The Indiana Pesticide Review Board has regulations that impact how school corporations may use pesticides on school grounds. MSD Lawrence Township follows these guidelines.
The state of Indiana does not have any statewide requirements regarding the posting of notification signs for indoor pesticide use.
III. Posting Notification Signs for Outdoor Pesticide Applications
For a wider range of protection, states should require posting pesticide notification signs for outdoor pesticide applications as well. Students who play sports or people continually on the lawns represent a high risk when applications occur on school property. Dermal exposure can occur when a football player gets tackled, a soccer player slides to make a block or a student sits on the grass to eat lunch or watch a game. Inhalation exposure can occur when a player breathes in kicked up dust and dirt and pesticide residues. Even spectators at a game or passersby face inhalation exposure to pesticides that volatilize or vaporize off the treated area.
Indiana Administrative Code, section 1-5-1, requires licensed applicators for hire to post signs when applying a pesticide to a lawn. The signs are to remain posted until the following day.
IV. Prior Written Notification
Written notification of pesticide use is a good way to make sure that all parents, children and staff are aware and warned of pesticide use in the schools. Limited notification-based registries is a less effective means of notifying people and does not qualify as true right-to-know because of its limited scope. Requiring that individuals place themselves on registries, sometimes only with a doctor’s letter, afford only those who already know about toxic exposure the opportunity to be informed about pesticide use in the school. Prior notification should be 72 hours in advance to make sure the information has been received, to get further information regarding the pesticide and to make arrangements to avoid the exposure, if necessary. Notification should include the name of the pesticide(s), a summary of the adverse health effects listed on the Material Safety Data Sheet (MSDS) and label, the day and time, and area of the application and how to obtain a copy of the MSDS and label.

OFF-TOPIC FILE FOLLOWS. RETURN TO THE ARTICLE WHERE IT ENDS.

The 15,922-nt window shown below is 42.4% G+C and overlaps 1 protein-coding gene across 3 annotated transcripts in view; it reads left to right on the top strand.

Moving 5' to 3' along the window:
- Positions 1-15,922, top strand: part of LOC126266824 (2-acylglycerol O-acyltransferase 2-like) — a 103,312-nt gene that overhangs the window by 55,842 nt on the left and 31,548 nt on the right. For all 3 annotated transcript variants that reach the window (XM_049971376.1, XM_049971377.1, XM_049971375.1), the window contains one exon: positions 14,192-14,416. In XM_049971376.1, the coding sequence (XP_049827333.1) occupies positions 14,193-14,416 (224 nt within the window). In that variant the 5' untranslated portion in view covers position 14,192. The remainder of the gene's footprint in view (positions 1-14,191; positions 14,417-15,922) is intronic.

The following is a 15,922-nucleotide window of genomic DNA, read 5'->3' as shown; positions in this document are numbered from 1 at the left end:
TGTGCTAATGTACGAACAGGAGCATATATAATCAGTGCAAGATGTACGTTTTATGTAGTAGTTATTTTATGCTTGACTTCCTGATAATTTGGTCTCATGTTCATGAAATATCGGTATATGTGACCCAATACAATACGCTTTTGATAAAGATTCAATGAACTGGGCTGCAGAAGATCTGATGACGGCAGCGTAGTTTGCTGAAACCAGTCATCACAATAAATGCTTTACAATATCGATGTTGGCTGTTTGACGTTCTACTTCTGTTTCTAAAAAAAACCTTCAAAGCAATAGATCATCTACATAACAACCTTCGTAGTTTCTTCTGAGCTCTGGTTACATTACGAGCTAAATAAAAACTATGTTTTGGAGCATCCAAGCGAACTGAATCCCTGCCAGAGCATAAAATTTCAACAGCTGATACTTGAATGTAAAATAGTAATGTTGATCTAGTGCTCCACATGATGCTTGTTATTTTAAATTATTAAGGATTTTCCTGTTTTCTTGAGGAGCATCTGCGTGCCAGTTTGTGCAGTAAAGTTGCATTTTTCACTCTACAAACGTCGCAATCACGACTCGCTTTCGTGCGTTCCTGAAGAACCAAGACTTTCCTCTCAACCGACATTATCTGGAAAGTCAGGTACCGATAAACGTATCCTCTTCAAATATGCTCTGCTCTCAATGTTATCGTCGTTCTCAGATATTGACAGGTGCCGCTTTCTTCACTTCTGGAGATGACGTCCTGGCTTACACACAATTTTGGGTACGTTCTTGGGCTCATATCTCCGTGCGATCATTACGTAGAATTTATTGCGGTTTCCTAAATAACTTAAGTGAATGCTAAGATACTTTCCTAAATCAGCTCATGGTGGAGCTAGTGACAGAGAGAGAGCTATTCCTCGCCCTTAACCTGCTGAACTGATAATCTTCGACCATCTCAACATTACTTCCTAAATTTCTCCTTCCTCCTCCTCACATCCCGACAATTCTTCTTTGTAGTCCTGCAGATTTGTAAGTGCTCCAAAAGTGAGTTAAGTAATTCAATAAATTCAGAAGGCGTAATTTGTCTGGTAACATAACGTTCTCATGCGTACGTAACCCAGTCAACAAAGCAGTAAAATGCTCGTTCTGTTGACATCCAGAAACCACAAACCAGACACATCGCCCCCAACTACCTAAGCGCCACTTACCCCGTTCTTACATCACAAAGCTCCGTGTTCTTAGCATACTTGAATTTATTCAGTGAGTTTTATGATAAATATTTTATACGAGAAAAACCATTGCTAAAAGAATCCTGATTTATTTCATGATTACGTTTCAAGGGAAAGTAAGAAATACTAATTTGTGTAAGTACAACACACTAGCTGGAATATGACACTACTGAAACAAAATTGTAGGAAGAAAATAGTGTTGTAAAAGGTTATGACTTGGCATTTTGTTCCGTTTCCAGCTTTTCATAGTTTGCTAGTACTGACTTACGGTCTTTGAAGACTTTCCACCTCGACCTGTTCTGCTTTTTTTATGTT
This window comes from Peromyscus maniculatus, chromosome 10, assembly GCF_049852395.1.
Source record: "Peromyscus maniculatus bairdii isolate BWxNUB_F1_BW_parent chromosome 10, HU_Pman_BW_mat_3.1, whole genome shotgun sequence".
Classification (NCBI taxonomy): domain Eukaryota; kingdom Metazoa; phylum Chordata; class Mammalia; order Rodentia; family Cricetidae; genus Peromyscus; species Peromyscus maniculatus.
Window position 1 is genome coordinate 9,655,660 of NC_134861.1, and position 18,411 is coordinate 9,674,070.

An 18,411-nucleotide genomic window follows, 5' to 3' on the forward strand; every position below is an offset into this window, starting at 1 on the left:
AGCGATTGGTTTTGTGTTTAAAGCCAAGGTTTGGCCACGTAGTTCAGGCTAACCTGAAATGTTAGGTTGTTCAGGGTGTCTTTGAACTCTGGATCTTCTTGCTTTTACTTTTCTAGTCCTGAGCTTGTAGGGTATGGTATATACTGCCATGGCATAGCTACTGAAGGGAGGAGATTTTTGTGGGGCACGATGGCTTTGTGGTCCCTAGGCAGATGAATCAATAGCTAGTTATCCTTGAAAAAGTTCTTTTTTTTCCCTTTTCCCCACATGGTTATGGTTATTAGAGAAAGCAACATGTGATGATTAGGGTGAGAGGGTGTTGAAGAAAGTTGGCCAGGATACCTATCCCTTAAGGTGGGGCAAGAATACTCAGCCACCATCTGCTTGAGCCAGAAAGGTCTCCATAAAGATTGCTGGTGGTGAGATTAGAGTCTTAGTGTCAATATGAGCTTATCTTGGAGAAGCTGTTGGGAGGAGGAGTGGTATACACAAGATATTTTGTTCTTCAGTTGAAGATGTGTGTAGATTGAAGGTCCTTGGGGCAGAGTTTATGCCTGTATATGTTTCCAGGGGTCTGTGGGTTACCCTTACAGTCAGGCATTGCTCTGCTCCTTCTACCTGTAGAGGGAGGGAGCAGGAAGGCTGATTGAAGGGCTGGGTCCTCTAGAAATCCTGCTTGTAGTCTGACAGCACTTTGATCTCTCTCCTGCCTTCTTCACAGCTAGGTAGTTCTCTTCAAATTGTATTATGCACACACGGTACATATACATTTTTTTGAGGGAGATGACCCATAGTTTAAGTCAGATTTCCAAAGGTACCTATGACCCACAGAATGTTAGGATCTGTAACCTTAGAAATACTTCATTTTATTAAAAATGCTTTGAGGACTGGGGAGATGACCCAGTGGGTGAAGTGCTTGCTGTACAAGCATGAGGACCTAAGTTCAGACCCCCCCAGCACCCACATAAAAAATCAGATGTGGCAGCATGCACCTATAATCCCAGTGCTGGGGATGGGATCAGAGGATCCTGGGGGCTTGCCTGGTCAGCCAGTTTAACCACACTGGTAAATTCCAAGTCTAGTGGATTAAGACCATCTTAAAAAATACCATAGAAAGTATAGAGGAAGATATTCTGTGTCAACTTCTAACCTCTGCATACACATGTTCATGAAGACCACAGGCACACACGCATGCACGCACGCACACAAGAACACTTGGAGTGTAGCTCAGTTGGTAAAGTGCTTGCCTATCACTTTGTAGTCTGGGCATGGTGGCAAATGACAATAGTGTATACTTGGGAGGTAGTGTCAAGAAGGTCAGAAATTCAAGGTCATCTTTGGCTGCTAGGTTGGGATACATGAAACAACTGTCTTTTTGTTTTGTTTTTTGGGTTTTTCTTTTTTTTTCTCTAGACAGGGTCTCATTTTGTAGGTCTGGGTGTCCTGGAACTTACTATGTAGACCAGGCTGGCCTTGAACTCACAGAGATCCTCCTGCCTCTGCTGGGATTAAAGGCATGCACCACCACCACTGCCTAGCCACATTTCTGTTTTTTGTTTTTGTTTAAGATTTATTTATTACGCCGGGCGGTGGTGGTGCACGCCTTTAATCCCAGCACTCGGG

The state of Indiana has no statewide law requiring prior notification of pesticide applications.
The Indiana Pesticide Review Board created a Pest Control Advisory Policy in March 2001 that encourages schools to voluntarily adopt the policy which includes a prior notification provision, if adopted by school districts. Parents shall be notified annually of the school's pest control policy. A registry shall be established for parents and staff who would like 48 hours advanced notice of the pesticide application. In an emergency, the school will give written notice "as soon as possible."
V. Prohibitions on Use
Limiting when and what pesticides are applied in and around schools is important to the reduction of pesticide exposure. Pesticides should never be applied when students or employees are in the area or may be in the area within 24 hours of the application. In reality, certain types of pesticides, such as carcinogens, endocrine disrupters, reproductive toxins, developmental toxins, neurotoxins, persistent compounds and substances, bioaccumulative compounds and substances, toxicity category 1 acutely toxic pesticides and ground water contaminants should not be used around children.
Application area must remain unoccupied for 2 hours following applications made at day care centers.